The IHRSA Foundation, the charitable arm of IHRSA, has been busy organizing events and utilizing research to find a way to motivate the 60% of the population who do not exercise. One of the foundation’s projects, United We Rise, generated exciting research by strategic consultants ClearView Insights that applied some of the principles associated with Silicon Valley to the health club industry.
The research was led by an expert in the field of applied sciences, Daniel Krieglstein, Ph.D., executive director of behavioral design for ClearView Insights. A veteran of the tech industry himself, Krieglstein sat down with CBI to discuss behavioral design, the concept of reconnecting, and how it can help lead a “rallying cry” for the industry.
CBI: Explain what behavioral design is and how it applies to the fitness industry?
Daniel Krieglstein: Behavioral design started its journey in Silicon Valley as tech companies started to realize that a click, a purchase order—everything—is a behavior. They found these odd psychological quirks to the human brain. For instance, someone would clearly want a product, but then get to the checkout page and not check out, because there were too many barriers. So, they started talking to psychologists. For us, it was, how do you bring that to a fitness club?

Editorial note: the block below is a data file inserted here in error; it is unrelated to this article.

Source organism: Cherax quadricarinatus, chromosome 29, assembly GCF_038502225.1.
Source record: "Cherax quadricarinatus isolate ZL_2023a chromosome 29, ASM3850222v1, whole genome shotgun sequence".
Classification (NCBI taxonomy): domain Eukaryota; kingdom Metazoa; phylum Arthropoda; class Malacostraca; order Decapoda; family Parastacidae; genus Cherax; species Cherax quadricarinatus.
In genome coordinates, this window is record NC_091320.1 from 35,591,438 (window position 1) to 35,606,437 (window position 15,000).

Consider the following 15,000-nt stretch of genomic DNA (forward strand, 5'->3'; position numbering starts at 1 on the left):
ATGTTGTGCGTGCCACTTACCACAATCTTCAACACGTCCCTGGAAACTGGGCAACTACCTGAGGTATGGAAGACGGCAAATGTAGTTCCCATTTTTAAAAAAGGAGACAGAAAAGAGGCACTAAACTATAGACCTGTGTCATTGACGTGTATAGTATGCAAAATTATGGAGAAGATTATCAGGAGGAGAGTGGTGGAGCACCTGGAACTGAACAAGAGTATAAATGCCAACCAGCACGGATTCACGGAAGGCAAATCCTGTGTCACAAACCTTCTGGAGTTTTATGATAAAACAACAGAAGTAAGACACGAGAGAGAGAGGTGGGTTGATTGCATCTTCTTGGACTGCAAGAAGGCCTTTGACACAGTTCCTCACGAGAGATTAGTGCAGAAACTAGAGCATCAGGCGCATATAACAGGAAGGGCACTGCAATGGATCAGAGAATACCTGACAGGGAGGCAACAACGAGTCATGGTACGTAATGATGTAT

CBI: What sort of methodology and data sets did you use?
Daniel Krieglstein: In building out this “rallying cry,” our team dug into the research to look for gaps specifically between proven benefits of physical activity and how people perceive them. A concept we use when analyzing this type of data is something called eROI: emotional return on investment. It’s a concept developed by my brother, Robin Krieglstein [CEO/founder, Live Neuron Labs]. It looks at every single behavioral choice and its barriers. You want to analyze the mental, physical, emotional, social, material, and temporal variables. Every executive function we have is more fickle and shaky than we like to think—things like memory, focus, decision-making, comprehension, and even forecasting.